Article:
Each year thousands of people attempt to summit Mt. Rainier. Inevitably some get into trouble and need to be air-lifted off the mountain.
At lower elevations, civilian helicopters can do the job. But if the rescue is above 8000 feet – park rangers call in the “workhorse of the Army” – a twin-engine, twin-rotor Chinook helicopter. Correspondent Austin Jenkins takes us on a practice rescue mission.
|A Mt. Rainier climbing ranger prepares to be lowered from the Chinook helicopter onto the mountain|
Here’s the scenario. There’s an injured climber at Observation Rock on the Northwest side of Mount Rainier – elevation 8300-feet.
At Fort Lewis Army Base near Tacoma, an Army Reserve Chinook Helicopter prepares to take-off.
Once airborne, the chopper heads for Kautz Helibase, just inside the park boundary.
Kautz is the official staging area for Mount Rainier rescues. It’s where the helicopter picks-up the climbing rangers who will drop out of the helicopter and make the rescue.
The Army Reserve has provided search and rescue services on Mt. Rainier since the mid-1990s. It’s part of a formal agreement with the National Park Service. The park gets free rescue helicopters and the Army Reserve gets training that prepares crews for missions in mountainous places like Afghanistan.
Bob Agee: “This is the aircraft that gets people around, this is the aircraft that can work at high-altitudes and still get the job done.”
Pilot instructor Bob Agee has flown Chinook’s since Vietnam. Most recently he flew combat missions over Iraq. But he says Mt. Rainier is a special challenge all by itself.
Bob Agee: “The biggest thing on this one is the turbulence because you can’t see the turbulence, you can only anticipate - okay the winds blowing from a certain direction, it’s probably going to be turbulent.”
The trick is keeping control of this big flying bus. When the wind hits it – the tail can swing around like a barn door.
Austin Jenkins: “This is a twin-rotor, giant helicopter. How do you control it at 1400 feet in high winds in a rescue situation a hundred feet off the ground?”
Bob Agee: “You’re biggest challenge is sometimes just finding a good reference point because if you’ve got white snow everywhere you’re reference points are kind of limited so you gotta pick out a good reference point so you don’t drift.”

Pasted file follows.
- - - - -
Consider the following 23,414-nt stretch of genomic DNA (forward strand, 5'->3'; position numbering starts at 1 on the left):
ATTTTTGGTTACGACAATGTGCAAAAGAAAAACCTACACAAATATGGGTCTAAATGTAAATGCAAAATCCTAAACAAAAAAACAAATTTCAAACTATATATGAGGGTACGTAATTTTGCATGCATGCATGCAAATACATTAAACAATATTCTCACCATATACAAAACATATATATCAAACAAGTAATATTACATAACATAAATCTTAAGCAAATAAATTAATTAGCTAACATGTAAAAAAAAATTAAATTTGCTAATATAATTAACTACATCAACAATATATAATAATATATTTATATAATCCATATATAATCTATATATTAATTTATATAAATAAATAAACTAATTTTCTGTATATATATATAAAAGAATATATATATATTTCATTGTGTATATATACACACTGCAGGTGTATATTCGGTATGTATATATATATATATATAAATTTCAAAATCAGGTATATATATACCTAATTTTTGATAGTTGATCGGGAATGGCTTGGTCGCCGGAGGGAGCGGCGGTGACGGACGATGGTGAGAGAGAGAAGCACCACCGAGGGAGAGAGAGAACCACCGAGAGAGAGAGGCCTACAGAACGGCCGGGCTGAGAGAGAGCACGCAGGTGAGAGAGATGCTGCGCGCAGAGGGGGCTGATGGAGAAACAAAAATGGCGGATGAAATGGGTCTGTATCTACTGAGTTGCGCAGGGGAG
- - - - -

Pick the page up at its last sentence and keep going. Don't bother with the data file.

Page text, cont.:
Drift and you can easily smash into a ridgeline or the side of the mountain.
While the pilots and their crew are responsible for the air rescue, it’s the climbing rangers who do the work on the ground.
Mike Gauthier is the search and rescue coordinator at Mt. Rainier. Gator – as he’s known - is something of a legend on the mountain with more than a hundred and fifty rescues under his belt. He says the Army Reserve Chinook has been invaluable over the years. He remembers one especially dramatic rescue in 1998 when an avalanche swept 10 climbers over a cliff. One person died.
Mike Gauthier: “On a mission like that when you have ten people you need a lot of rescuers. So we were able to fly up 10 people to 11,000 feet and off-load them and then when it came time to fly all these patients off the mountain and get them all off the hill, a ship like this was able to take care of it.”
On this day, the victim is a 180-pound dummy. This training mission is a chance for the bearded rangers and the high-and-tight military guys to practice together.
Soon we’re hovering over Observation Rock. There’s plywood on the floor of the helicopter so the ranger’s crampons don’t punch through the sheetmetal. One-by-one they drop by hoist through a trap-door. On the ground they package the dummy in a stretcher called a litter. Then the Chinook moves back in for the rescue.
Pilots: “Roger, landing area is coming under the nose, we’re off a hundred, rapidly rising terrain.”
For the next 20 minutes the Chinook holds perfectly steady – a couple hundred feet off the ground - as the litter and the four rangers are hoisted back on board.
Pilot: “Ya, that was real smooth guys. That’s what we like, a nice, safe procedure. Oh ya.”
After a couple of practice landings at the top of Rainier, it’s mission accomplished.
In a typical year there are about 30 rescues on the mountain. But the Army Reserve is only needed for few of those.
So far this year the Chinook has only been called out twice for real-life, high-altitude rescues.